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‘Underwhelming rape apologies won’t cut any ice with the victims’ - Dame Vera Baird

·3-min read
Dame Vera Baird (PA)
Dame Vera Baird (PA)

Government apologies over its appalling rape conviction record will “cut no ice” with those whose cases have been dropped, the Victims’ Commissioner said on Friday.

Dame Vera Baird described the long-awaited Rape Review as “underwhelming” and said it did not go far enough.

Rape convictions have fallen to a record low in recent years, with only 1.6 per cent of reported cases resulting in a charge, according to the latest figures.

Justice Secretary Robert Buckland apologised to victims for the low conviction rates in England and Wales and promised to “do a lot better”.

Dame Vera, Victims’ Commissioner for England and Wales, told Sky News: “It’s underwhelming, I’m afraid. But I am pleased that the ministers have apologised.

“I think it will cut no ice with women and men whose cases have been dropped. As ministers now apologise for the criminal justice system that’s truly been disregarding complainants until they prove that in some way they are worthy of support, the police and CPS are now told to focus on the defendant, and it’s absolutely ridiculous that they have to be told that.”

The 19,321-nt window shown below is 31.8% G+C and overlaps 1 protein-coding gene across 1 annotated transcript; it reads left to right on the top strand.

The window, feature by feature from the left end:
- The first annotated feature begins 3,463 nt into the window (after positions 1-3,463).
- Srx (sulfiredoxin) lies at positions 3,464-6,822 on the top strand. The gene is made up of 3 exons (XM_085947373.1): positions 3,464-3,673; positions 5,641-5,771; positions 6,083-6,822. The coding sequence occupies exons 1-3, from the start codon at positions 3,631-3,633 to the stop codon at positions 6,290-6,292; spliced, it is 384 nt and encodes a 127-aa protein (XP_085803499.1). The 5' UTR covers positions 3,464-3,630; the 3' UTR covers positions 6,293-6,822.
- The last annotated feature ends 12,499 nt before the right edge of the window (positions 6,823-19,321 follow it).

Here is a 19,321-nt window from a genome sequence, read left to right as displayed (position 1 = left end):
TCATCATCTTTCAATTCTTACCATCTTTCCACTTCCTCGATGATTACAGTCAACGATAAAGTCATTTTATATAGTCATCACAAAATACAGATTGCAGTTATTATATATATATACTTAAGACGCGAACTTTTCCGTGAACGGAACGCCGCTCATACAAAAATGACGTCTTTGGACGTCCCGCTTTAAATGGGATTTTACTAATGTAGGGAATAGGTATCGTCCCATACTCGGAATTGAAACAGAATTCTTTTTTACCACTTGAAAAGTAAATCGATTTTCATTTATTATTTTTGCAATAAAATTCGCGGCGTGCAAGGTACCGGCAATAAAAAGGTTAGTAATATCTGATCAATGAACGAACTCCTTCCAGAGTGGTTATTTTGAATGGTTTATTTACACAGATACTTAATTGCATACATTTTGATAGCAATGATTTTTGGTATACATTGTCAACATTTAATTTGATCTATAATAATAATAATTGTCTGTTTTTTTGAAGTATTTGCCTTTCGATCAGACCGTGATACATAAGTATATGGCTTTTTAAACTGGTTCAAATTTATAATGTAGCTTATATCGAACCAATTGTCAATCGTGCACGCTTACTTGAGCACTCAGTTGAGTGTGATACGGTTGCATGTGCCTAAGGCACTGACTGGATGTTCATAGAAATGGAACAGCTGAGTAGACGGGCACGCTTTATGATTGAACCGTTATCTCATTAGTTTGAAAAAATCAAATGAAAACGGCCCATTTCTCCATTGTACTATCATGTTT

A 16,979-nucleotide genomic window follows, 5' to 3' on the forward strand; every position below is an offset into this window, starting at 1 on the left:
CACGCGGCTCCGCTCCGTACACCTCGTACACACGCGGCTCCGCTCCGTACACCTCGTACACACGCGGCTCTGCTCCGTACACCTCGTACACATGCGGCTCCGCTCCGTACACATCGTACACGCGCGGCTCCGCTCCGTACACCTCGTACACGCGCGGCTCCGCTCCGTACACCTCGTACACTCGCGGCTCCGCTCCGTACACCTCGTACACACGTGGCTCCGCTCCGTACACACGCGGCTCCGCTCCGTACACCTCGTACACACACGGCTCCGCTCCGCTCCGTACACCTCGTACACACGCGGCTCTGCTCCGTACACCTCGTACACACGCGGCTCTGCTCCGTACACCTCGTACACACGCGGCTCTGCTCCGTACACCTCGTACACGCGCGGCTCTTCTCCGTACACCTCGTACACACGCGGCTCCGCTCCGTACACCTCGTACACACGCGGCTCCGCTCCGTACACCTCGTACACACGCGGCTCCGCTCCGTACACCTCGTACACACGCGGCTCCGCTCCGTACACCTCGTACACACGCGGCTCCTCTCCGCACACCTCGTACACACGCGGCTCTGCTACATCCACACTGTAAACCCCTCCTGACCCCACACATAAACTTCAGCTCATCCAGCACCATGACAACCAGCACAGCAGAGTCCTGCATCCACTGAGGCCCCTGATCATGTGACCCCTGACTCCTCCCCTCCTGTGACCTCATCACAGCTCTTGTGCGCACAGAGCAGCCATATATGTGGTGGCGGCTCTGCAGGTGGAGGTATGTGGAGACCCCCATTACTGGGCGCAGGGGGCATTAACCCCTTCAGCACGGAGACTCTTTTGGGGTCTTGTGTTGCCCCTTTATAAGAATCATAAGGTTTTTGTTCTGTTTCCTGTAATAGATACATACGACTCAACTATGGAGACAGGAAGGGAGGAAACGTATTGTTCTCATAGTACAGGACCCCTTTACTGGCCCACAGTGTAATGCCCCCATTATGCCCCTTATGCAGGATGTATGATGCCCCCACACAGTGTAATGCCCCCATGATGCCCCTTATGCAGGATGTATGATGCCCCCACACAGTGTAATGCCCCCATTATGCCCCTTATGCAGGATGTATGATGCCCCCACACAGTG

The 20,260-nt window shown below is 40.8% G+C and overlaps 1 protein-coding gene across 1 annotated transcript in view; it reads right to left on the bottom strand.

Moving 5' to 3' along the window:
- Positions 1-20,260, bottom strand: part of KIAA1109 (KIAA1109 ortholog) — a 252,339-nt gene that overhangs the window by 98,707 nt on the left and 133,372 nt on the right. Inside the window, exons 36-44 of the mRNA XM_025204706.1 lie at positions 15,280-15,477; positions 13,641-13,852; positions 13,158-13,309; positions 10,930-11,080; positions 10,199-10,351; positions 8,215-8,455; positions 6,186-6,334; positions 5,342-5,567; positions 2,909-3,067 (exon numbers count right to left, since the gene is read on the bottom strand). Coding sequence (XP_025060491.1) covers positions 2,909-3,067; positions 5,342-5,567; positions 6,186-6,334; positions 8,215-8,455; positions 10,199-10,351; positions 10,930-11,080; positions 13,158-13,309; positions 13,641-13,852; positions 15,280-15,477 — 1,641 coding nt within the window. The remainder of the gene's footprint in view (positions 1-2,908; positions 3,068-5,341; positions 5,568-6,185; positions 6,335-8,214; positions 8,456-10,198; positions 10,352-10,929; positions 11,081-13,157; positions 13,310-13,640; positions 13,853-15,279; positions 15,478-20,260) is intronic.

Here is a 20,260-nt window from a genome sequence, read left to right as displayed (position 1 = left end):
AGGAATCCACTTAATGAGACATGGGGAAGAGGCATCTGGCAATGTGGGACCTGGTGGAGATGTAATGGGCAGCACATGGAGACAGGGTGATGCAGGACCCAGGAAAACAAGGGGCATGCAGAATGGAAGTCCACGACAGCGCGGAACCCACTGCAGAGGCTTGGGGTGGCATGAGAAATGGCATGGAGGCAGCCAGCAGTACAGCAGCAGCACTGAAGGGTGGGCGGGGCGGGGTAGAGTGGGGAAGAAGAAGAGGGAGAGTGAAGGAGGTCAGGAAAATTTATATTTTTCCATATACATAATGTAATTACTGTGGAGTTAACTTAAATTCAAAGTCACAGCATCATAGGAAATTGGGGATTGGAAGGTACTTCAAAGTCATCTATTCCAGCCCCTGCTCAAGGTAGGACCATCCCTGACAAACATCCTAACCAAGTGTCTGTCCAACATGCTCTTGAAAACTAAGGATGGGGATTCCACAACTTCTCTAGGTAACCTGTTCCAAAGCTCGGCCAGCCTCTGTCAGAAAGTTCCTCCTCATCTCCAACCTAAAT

Asked about the conviction rate, she replied: “It represents a wholesale failure of rape complainants.” Dame Vera also criticised investigators analysing the mobile phones of people who report a rape to police.

The review said victims must only be asked to provide their phones when it is “necessary and proportionate to the investigation”.

Around 13 per cent of reported rape cases in 2015-16 ended in a suspect being charged, but this dropped to just three per cent in 2019-20.

Policing minister Kit Malthouse this morning said that he understood victims groups were “impatient for change” and ministers were “very sorry” for what had happened.

“It’s obviously a shocker,” he admitted to Sky News.

The review has been met with a mixed response from campaigners, with some having welcomed the Government’s apology and its pilot scheme to pre-record victims’ evidence to spare them facing court.

However, many said it did not go far enough. Kat Araniello, 44, who was told her rape allegation was a “slam-dunk case” by police before it was later dropped by the CPS, said she felt let down by the system and that the apology simply made her feel “really angry”.

Waiving her right to anonymity, she said: “An apology doesn’t cut it. The CPS need to go back to what they’re there for — that is to build cases and not tear them down.”

Jess Phillips, Labour’s shadow minister for domestic violence and safeguarding, described the Government’s actions from its rape review as “small fry” and “piecemeal”.

She told BBC Radio 4’s Today programme that one thing that is “glaringly missing” from the report is any support for the victims.

She added: “The review keeps on going on and on about how victims need to know their rights, victims need to have support.

“But it doesn’t offer anything to actually provide that.”

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